“They would kill us if this were the Developing World.”
He was an Uber driver in NYC. I had just asked him what it was like to compete with traditional taxis.
By us, I’m sure he meant “me and the other Uber drivers.”
Hate is a strong word (as is kill). But no doubt there is a strong dislike among drivers of traditional taxis for their Uber counterparts. I’ve noticed that Uber cars/SUVs don’t display as much signage, if any, as they did when the service first began.
Uber and other newly emerging data-first companies often struggle to tell their brand story amid the disruption they create. The cacophony over the tech company’s approach to using independent contractors who have no benefits is so loud that the overall message gets muted. An analysis of Uber drivers found that in New York City, they can make up to $30 an hour, but critics say that the costs of maintaining their own vehicles drop Uber drivers’ hourly rate substantially. My last three Uber drivers were two 55-year-old white males who had lost their corporate jobs and a college student in his early twenties juggling work and school.
Uber’s perception troubles illustrate the importance of creating a brand narrative or brand messaging that includes a thread about “the larger good,” about the brand’s role in improving society. No matter how small, a company’s story must take into account more than the consumer’s emotion when he or she experiences the service or product itself. In this way, brand messaging can take a page from non-profits, whose messaging orbits around a larger cause.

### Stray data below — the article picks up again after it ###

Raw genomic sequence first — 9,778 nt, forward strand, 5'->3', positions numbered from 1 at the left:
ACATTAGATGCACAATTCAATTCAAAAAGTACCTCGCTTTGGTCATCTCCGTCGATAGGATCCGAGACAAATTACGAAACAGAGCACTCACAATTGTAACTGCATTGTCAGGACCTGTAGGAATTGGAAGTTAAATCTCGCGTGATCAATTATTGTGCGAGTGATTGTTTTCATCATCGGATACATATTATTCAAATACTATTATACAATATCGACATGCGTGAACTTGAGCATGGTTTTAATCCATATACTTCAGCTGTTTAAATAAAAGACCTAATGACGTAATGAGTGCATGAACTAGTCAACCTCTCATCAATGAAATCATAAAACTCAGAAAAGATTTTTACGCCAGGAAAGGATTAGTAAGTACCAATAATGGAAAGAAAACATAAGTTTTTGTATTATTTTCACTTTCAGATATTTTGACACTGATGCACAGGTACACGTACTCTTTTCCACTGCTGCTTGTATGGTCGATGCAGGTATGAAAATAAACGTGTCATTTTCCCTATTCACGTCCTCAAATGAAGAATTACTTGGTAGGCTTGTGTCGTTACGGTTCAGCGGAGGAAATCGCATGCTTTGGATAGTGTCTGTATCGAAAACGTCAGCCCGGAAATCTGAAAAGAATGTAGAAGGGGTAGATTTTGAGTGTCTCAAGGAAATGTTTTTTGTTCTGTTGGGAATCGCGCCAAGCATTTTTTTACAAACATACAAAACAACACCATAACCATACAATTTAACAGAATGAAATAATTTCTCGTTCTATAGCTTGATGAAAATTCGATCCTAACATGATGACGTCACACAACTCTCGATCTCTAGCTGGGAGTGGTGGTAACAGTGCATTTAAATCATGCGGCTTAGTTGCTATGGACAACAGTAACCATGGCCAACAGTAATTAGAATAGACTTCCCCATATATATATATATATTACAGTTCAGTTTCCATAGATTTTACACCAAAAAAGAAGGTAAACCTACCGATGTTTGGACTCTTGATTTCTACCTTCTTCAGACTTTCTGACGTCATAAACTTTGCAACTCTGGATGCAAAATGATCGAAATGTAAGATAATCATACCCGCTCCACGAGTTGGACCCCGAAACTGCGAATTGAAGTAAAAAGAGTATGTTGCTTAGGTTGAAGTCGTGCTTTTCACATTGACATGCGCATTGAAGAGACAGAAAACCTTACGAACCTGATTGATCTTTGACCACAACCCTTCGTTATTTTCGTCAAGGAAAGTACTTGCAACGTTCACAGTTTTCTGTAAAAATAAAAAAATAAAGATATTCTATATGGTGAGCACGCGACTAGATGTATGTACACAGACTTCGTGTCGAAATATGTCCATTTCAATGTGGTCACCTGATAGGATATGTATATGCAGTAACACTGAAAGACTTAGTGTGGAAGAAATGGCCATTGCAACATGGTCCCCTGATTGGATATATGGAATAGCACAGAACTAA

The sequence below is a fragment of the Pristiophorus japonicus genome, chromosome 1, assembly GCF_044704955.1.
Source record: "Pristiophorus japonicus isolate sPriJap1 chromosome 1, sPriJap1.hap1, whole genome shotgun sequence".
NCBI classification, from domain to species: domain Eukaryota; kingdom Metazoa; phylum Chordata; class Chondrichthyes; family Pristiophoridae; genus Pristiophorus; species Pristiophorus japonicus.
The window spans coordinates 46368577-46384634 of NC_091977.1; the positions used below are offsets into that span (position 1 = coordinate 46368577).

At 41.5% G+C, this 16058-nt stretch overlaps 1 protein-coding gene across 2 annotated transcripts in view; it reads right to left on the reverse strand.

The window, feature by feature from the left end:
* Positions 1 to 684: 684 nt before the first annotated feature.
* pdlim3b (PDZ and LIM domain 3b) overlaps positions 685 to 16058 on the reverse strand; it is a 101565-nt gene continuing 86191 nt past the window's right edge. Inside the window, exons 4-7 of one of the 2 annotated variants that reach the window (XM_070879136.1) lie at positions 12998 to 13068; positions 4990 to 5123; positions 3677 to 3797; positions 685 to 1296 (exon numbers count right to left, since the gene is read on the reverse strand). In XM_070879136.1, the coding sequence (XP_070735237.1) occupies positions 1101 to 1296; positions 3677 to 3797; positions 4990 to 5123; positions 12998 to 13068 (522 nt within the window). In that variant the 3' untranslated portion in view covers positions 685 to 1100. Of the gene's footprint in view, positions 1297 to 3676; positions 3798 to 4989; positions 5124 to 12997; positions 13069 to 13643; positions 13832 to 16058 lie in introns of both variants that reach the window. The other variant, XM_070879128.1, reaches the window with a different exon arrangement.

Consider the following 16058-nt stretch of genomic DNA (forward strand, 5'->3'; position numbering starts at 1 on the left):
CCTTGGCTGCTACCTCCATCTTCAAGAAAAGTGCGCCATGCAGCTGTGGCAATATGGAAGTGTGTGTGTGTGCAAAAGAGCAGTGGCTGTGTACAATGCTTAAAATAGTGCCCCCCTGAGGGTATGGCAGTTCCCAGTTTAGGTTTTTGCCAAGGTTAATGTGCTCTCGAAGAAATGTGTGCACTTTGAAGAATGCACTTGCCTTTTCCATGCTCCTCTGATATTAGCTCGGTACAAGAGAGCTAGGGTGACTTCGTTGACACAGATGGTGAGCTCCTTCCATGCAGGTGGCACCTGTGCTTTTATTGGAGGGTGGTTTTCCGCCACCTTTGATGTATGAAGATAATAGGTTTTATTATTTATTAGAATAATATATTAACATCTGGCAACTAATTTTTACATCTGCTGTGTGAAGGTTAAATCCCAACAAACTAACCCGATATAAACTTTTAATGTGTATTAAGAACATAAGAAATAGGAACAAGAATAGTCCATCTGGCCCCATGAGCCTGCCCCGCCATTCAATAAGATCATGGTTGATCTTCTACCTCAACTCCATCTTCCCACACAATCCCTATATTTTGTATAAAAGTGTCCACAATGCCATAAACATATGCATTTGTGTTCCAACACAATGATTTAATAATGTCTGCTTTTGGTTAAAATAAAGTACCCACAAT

Brands with a Mission
Today, a brand story needs a missional or causal thread. It must be about something bigger, more altruistic. Brand messaging in the new normal must convey more than simply what the brand does for an individual consumer; it must also say what the brand does for society or for the larger good.
Years ago, we worked with a software startup in the optometry space. The firm was the first cloud based EHR (electronic health records) in the industry. Because of the fiery passion of the CEO (an optometrist), we developed brand narrative that explicitly trumpeted that the software was all about helping optometrists focus on patients. The software gave optometrists the “freedom to focus” on what was most important. The larger good was patient care.
As I write this, the company’s brand story seems overly simplistic, but it captured the imagination of thousands of optometrists, so much so that in 2012, the company was listed as one of the fastest growing companies in America by Inc. magazine. My point isn’t our branding genius. My 6-year-old could have whipped up the messaging for that firm. It wasn’t about words or images; the firm actually had a mission. They believed that the design of the software should free up doctors and their teams for more important things. From the CEO on down to the person handling a petty customer service request, the brand story was lived out. The passion was palpable.
Brand Messaging Stories Must Be True
If you visit Uber and scroll down, you’ll see Uber’s new messaging: “Her Turn to Earn.” Uber promises 1,000,000 jobs for women by 2020. Time will tell whether Uber will “walk the talk.” And whether its story of 1,000,000 part-time jobs really matters. Does Uber really care about its workers?
Or is its bleeding heart for job creation a mere shtick of its PR firm?
The Shakespearean phrase “truth will out” comes to mind. The truth will come out eventually. Every brand today needs to be about something greater than the product or service itself. And the corollary is also true: for us to believe it, the story must be true.
This article was syndicated from Business 2 Community: Brand Messaging in the New Normal
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